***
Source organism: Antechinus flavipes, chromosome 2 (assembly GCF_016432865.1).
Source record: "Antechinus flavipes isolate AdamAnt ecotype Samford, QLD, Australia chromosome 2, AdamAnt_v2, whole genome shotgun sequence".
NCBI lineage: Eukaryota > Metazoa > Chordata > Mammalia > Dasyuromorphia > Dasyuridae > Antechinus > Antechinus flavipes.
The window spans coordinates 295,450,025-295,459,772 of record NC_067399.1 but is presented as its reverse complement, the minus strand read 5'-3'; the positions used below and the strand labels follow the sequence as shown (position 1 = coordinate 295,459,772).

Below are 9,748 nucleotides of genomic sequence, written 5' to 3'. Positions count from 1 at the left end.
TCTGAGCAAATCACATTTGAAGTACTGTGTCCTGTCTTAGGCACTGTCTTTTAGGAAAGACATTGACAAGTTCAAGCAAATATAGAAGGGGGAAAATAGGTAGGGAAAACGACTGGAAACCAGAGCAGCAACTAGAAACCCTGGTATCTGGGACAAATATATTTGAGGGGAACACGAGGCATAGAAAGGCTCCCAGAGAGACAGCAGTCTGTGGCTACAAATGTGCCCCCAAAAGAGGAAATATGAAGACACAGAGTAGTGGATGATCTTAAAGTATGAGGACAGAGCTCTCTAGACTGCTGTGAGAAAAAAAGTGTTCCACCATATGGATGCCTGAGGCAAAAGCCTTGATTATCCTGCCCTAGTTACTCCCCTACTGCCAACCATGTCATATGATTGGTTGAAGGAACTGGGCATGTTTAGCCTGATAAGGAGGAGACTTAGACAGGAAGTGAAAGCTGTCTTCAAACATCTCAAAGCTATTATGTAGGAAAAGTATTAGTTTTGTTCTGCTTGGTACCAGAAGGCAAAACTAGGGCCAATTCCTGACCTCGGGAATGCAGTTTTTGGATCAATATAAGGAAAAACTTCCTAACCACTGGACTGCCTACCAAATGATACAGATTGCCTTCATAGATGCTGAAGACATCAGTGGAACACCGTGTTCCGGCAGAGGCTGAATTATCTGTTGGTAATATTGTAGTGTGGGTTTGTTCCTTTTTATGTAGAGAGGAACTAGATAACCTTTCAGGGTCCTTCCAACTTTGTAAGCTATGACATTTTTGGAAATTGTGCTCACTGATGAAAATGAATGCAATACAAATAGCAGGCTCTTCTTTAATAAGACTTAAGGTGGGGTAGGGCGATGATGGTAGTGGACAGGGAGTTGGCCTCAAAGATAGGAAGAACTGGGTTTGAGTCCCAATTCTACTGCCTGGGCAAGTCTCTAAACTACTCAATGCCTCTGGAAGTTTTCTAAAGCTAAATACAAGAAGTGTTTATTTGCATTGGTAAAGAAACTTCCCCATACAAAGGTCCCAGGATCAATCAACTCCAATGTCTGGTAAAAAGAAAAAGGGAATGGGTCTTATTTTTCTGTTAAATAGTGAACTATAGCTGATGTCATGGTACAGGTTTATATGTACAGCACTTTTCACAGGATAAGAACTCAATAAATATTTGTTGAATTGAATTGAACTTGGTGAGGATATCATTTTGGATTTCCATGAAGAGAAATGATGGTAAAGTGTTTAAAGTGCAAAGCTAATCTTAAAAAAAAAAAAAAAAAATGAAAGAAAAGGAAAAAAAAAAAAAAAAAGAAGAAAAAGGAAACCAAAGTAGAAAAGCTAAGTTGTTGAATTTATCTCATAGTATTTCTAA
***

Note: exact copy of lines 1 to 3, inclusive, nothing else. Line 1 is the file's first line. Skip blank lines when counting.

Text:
Source organism: Antechinus flavipes, chromosome 2 (assembly GCF_016432865.1).
Source record: "Antechinus flavipes isolate AdamAnt ecotype Samford, QLD, Australia chromosome 2, AdamAnt_v2, whole genome shotgun sequence".
NCBI lineage: Eukaryota > Metazoa > Chordata > Mammalia > Dasyuromorphia > Dasyuridae > Antechinus > Antechinus flavipes.